The US and Europeans announced new sanctions on Russia. The US sanctions will limit several large Russian companies to the short-end of the US capital markets (max 90 days). That is expected to raise the costs of capital for them, but will not prevent US companies or individuals from doing business with them. The EU will freeze the European Investment Bank's lending to new public sector projects in Russia. This may also impact lending to Russia from the European Bank for Reconstruction and Development.
The news has seen the Russian markets sell off. The ruble itself is the weakest currency, down 1.7%. The 10-year bond yield has jumped about 35 bp to near 9%. The MICEX is off 2.7% to six-week lows. European shares are lower, with the Dow Jones Stoxx off almost 0.5%. Some observers are linking the losses to the sanctions as well.
There are a couple of other developments in the emerging markets to note today. First, as a regional trade and financing hub, Singapore's economic performance is often seen as a bellwether of the broader economic climate. It reported June exports today, and they were considerably weaker than expected. The 4.6% decline in (non-oil) exports (year-over-year) compares with expectations for a 2.7% decline. Of note, exports of electronics were particularly poor, falling 17.4% after a 15.3% decline in May. The consensus expected improvement.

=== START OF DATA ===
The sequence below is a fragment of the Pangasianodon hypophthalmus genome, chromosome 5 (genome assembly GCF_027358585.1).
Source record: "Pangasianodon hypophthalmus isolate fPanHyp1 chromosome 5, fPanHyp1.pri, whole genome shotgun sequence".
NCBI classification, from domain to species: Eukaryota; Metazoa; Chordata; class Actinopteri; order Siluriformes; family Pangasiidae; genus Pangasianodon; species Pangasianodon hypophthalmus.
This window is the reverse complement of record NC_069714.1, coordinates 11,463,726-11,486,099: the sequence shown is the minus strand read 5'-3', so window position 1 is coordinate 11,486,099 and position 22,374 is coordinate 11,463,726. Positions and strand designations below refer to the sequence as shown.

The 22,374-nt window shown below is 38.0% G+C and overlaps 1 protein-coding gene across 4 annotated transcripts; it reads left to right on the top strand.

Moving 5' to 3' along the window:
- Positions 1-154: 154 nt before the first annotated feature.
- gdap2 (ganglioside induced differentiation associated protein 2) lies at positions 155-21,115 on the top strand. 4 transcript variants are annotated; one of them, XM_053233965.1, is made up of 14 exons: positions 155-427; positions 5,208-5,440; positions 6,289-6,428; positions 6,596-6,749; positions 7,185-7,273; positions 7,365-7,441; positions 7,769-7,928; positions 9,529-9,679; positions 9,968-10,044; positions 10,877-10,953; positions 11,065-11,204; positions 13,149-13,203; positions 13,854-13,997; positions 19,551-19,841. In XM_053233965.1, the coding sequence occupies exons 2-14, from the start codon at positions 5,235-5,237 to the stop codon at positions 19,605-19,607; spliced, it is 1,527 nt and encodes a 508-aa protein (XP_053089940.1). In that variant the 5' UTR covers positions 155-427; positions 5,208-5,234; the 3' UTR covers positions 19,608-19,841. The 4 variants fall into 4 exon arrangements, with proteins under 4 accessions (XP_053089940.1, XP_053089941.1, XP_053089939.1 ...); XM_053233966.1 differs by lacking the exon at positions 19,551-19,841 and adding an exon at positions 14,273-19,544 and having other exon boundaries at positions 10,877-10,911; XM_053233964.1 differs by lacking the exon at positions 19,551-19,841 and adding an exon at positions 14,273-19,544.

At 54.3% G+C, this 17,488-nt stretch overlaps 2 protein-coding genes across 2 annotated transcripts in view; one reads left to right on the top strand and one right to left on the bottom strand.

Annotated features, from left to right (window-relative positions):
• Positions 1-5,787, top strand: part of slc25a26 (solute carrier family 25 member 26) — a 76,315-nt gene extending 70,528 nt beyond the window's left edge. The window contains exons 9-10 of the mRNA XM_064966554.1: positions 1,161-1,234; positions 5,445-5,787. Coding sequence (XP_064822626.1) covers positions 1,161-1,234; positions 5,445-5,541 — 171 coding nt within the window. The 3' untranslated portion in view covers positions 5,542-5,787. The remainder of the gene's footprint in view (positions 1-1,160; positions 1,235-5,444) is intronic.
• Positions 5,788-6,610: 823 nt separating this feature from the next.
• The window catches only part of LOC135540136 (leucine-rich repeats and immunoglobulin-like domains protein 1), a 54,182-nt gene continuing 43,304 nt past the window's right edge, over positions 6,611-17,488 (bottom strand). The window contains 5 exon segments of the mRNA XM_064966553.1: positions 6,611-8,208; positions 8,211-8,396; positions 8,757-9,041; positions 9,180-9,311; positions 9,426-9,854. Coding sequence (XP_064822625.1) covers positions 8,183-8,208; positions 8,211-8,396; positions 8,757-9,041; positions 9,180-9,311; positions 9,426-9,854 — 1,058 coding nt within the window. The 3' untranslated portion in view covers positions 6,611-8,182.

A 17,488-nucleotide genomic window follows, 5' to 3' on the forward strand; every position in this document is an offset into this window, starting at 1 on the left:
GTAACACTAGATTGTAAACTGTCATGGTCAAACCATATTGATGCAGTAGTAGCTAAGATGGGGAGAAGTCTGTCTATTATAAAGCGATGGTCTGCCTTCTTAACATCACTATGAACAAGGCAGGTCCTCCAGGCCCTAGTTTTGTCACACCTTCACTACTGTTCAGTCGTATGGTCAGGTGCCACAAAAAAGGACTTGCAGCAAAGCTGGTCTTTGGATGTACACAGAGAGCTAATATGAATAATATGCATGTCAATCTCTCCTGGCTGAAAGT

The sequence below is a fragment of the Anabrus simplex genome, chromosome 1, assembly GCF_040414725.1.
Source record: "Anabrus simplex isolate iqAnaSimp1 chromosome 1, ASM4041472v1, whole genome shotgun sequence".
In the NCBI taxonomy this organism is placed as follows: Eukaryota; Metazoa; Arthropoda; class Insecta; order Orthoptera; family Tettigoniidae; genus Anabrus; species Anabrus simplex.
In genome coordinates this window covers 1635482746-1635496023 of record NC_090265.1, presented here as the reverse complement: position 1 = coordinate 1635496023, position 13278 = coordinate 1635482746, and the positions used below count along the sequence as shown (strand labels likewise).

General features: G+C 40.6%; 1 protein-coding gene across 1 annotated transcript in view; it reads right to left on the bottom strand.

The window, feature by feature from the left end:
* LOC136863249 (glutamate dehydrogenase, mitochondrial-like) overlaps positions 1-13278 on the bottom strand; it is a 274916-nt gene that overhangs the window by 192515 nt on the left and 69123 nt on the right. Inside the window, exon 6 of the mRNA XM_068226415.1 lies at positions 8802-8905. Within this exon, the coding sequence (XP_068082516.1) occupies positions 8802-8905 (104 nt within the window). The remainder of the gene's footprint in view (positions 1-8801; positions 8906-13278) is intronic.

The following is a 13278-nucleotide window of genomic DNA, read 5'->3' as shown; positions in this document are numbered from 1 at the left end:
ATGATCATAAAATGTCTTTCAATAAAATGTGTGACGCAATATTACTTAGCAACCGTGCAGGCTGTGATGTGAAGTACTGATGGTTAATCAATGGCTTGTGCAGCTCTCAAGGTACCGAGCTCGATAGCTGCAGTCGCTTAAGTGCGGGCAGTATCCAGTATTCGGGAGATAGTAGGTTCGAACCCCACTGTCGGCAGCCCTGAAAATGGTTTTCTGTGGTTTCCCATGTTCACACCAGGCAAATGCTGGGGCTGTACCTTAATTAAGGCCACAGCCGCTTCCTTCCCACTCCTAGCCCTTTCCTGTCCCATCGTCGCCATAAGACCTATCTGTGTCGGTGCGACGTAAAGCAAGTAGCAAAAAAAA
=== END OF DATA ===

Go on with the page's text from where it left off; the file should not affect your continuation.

Second, the South African central bank will announce its interest rate decision early in the North American session. Expectations according to surveys are divided. Half of the market looks for a 25 or 50 bp rate hike and the other half sees it standing pat. We are more inclined to the latter view, based on the weakness of the economy.